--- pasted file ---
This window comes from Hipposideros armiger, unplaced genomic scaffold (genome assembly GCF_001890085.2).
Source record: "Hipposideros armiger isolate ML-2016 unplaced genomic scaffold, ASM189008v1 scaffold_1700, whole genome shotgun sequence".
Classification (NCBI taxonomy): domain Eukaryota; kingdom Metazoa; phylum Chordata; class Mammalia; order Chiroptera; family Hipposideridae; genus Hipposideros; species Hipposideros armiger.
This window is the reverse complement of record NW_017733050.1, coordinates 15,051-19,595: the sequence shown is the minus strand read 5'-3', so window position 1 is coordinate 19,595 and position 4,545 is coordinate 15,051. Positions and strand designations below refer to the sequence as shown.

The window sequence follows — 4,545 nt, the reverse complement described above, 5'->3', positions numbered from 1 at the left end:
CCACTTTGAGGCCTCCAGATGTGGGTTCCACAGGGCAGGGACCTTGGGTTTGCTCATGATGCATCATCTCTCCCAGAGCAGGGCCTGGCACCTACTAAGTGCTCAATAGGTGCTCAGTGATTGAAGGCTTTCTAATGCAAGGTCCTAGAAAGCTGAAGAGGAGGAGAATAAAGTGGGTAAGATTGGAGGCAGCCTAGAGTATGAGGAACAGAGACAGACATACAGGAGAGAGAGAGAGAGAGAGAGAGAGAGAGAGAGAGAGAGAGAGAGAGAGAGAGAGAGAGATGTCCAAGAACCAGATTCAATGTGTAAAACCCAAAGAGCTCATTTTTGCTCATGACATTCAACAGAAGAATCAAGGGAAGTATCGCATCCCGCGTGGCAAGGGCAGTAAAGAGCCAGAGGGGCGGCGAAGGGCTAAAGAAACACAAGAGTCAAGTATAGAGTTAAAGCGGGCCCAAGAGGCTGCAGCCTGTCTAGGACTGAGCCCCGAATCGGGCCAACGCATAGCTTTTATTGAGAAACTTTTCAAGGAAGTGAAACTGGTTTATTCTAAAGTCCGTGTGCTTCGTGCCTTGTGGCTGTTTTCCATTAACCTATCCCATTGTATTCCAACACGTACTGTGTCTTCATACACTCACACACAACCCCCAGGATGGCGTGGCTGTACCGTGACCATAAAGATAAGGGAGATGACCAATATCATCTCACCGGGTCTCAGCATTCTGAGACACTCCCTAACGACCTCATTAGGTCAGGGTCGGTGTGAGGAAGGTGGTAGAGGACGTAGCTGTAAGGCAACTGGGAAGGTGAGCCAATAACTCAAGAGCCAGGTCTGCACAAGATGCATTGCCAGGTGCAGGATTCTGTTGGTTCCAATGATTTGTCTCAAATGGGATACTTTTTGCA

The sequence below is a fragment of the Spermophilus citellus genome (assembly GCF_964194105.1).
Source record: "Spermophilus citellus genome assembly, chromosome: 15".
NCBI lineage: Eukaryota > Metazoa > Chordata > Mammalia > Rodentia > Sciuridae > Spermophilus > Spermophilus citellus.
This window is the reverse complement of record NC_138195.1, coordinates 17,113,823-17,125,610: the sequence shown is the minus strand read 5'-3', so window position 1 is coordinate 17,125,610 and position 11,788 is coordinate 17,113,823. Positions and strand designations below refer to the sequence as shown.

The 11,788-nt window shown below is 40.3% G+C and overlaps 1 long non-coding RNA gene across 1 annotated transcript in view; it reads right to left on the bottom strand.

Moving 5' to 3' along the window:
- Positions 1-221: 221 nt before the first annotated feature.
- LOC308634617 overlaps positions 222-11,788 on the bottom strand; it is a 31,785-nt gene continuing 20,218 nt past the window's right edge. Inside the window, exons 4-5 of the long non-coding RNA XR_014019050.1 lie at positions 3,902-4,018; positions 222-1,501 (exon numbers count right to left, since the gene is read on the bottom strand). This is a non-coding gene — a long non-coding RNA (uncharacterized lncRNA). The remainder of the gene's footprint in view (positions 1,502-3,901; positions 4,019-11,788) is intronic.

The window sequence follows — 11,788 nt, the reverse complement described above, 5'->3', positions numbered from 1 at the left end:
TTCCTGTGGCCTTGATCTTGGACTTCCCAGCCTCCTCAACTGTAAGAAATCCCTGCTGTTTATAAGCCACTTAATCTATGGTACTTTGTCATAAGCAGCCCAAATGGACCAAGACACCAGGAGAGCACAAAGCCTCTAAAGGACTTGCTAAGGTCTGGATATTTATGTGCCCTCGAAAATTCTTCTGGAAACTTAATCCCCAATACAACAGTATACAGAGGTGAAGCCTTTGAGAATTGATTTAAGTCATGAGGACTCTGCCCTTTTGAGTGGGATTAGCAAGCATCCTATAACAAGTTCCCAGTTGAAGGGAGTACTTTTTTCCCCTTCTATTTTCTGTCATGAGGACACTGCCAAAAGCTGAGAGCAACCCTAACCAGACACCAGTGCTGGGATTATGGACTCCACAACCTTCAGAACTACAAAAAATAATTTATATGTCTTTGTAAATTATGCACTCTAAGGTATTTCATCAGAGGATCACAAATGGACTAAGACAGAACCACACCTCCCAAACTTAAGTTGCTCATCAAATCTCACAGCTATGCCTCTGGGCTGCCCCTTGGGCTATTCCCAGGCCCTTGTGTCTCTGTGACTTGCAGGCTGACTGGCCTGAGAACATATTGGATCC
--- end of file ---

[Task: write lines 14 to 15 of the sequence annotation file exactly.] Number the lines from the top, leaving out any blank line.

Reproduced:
- LOC308634617 overlaps positions 222-11,788 on the bottom strand; it is a 31,785-nt gene continuing 20,218 nt past the window's right edge. Inside the window, exons 4-5 of the long non-coding RNA XR_014019050.1 lie at positions 3,902-4,018; positions 222-1,501 (exon numbers count right to left, since the gene is read on the bottom strand). This is a non-coding gene — a long non-coding RNA (uncharacterized lncRNA). The remainder of the gene's footprint in view (positions 1,502-3,901; positions 4,019-11,788) is intronic.

The window sequence follows — 11,788 nt, the reverse complement described above, 5'->3', positions numbered from 1 at the left end: